Fulton Co. Genealogical Society's
"A Walk Through The Past"
Third Annual Cemetery Walk
September 21, 2007
| Good evening ladies and gentlemen,
on behalf of the Fulton County Genealogical Society, I would like to welcome
you to the Third Annual Cemetery Walk - "A Walk
Through The Past". You are standing in Fulton's Historic Fairview
The cemetery was first established in 1881, with its first burial in March of that year. The first acre of land bought for the cemetery was purchased wih the proceeds from a minstral show.
In 1885, two sections were added for the Colored population of the town. Another three sections were added in 1898 and a fourth in 1930. The cemetery now contains approximately 8-1/2 acres of ground, that houses some 4000 burials. Of that 4000, a little over 1100 are unmarked.
Tonight, you will meet some of the more prominent people in our town, in their day and time. You will learn facts that you never knew and hear many an interesting story. Your guide will point out other interesting facts on your journey, we hope you enjoy your tour and ask plenty of questions.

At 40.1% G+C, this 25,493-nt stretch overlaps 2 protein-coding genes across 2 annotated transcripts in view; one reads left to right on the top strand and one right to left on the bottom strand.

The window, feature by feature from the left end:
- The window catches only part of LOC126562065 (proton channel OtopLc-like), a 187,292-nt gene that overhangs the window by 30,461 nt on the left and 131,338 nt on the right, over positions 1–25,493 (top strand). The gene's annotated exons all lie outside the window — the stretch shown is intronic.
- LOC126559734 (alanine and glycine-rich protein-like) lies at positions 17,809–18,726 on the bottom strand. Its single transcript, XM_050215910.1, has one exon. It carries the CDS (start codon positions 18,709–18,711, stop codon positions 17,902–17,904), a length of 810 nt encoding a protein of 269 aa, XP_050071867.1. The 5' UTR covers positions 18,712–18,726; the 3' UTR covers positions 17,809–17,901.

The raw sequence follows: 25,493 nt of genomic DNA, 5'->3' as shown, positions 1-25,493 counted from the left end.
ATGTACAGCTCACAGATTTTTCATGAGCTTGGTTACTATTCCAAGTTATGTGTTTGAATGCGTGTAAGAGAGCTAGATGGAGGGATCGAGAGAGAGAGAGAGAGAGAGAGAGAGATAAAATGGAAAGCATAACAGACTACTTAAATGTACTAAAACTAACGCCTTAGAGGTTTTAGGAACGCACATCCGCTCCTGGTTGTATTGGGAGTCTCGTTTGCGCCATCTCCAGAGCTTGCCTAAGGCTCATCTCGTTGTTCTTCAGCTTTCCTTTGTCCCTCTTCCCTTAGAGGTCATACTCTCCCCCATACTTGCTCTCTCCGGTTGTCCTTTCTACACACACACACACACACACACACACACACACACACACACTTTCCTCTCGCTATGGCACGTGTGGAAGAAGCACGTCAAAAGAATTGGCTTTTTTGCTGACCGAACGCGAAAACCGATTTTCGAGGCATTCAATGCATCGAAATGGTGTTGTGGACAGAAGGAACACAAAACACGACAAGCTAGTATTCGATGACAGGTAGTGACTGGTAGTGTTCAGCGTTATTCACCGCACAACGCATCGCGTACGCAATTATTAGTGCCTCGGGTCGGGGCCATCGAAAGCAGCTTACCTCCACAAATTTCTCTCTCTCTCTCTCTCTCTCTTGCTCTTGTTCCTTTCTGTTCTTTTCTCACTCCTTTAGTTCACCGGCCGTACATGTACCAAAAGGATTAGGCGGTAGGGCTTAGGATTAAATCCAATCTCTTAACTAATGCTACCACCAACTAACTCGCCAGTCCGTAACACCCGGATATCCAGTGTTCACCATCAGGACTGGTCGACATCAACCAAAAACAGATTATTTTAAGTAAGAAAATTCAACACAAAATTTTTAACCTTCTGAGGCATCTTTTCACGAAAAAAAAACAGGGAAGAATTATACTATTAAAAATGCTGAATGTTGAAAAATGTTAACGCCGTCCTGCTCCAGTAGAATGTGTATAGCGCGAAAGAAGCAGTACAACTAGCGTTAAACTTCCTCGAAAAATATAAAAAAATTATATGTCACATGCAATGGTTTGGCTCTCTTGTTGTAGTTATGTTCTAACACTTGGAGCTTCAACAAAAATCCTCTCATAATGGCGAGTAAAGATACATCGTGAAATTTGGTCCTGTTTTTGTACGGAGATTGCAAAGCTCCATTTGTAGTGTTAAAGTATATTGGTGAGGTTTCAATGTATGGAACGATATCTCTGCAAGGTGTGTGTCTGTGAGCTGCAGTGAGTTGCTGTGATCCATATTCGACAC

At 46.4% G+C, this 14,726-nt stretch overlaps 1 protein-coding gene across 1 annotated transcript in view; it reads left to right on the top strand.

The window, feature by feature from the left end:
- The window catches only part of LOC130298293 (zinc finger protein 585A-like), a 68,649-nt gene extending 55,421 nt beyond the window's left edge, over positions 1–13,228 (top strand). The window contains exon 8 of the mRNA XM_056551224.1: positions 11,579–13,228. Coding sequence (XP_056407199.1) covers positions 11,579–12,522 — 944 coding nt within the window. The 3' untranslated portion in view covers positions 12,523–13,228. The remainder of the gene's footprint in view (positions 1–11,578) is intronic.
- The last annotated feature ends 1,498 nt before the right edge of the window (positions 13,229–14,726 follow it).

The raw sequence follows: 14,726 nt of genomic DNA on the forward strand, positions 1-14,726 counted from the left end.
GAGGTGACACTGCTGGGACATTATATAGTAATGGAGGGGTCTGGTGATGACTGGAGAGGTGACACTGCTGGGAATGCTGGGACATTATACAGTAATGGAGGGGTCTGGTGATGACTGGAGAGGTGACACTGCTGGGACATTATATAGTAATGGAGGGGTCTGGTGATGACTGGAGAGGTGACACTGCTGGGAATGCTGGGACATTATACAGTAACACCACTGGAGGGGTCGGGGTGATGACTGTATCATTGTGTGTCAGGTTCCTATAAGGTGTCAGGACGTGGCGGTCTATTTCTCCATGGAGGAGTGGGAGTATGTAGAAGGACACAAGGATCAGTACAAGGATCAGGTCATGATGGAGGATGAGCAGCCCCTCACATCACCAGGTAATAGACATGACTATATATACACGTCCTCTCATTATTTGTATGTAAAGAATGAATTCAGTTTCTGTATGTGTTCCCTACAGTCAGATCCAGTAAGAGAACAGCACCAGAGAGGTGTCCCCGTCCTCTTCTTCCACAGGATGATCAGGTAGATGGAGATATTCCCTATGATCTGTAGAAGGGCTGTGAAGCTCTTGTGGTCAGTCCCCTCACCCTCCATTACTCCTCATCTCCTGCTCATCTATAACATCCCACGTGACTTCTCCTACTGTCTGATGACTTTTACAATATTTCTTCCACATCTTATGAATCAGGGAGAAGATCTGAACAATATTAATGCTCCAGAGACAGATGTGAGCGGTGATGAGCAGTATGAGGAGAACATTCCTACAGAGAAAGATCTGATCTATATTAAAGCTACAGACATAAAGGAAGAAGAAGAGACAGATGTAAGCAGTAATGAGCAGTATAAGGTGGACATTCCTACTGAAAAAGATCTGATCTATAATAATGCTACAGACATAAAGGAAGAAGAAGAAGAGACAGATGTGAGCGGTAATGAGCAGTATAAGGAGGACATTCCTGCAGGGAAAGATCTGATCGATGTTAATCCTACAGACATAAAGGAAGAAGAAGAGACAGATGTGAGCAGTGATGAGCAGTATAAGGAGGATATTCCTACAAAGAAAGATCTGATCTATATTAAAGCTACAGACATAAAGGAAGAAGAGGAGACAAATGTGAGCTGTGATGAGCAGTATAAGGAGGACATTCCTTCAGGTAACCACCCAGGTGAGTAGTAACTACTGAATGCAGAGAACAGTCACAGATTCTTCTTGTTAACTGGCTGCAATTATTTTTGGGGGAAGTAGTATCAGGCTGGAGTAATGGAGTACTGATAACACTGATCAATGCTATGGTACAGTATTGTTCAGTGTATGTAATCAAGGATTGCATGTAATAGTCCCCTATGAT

Enjoy your walk through Fulton's past
Hello ladies and Gentlemen, it is so nice
to see you here this evening. I hope you’re enjoying your visit and now
let me introduce myself. I am Arch Huddleston, Sr., perhaps best known
as having been the owner of one of Fulton’s oldest business establishments;
A. Huddleston Hardware and Tin Shop, but we will get to that later.
Good evening, ladies and gentlemen, and
let me welcome you to Fairview Cemetery. It is always a pleasure to have
visitors. But first let me introduce myself. I am Mose Ellis Homra, born
in 1869 in Merdjyour, Syria, now called Lebanon, to George and Mary Homra.
In our small village we had heard many glowing stories of America and how
you could get rich quick, so in my teens I decided to leave home and seek
my fortune in this new country called America.
The steamboat The Robert E. Lee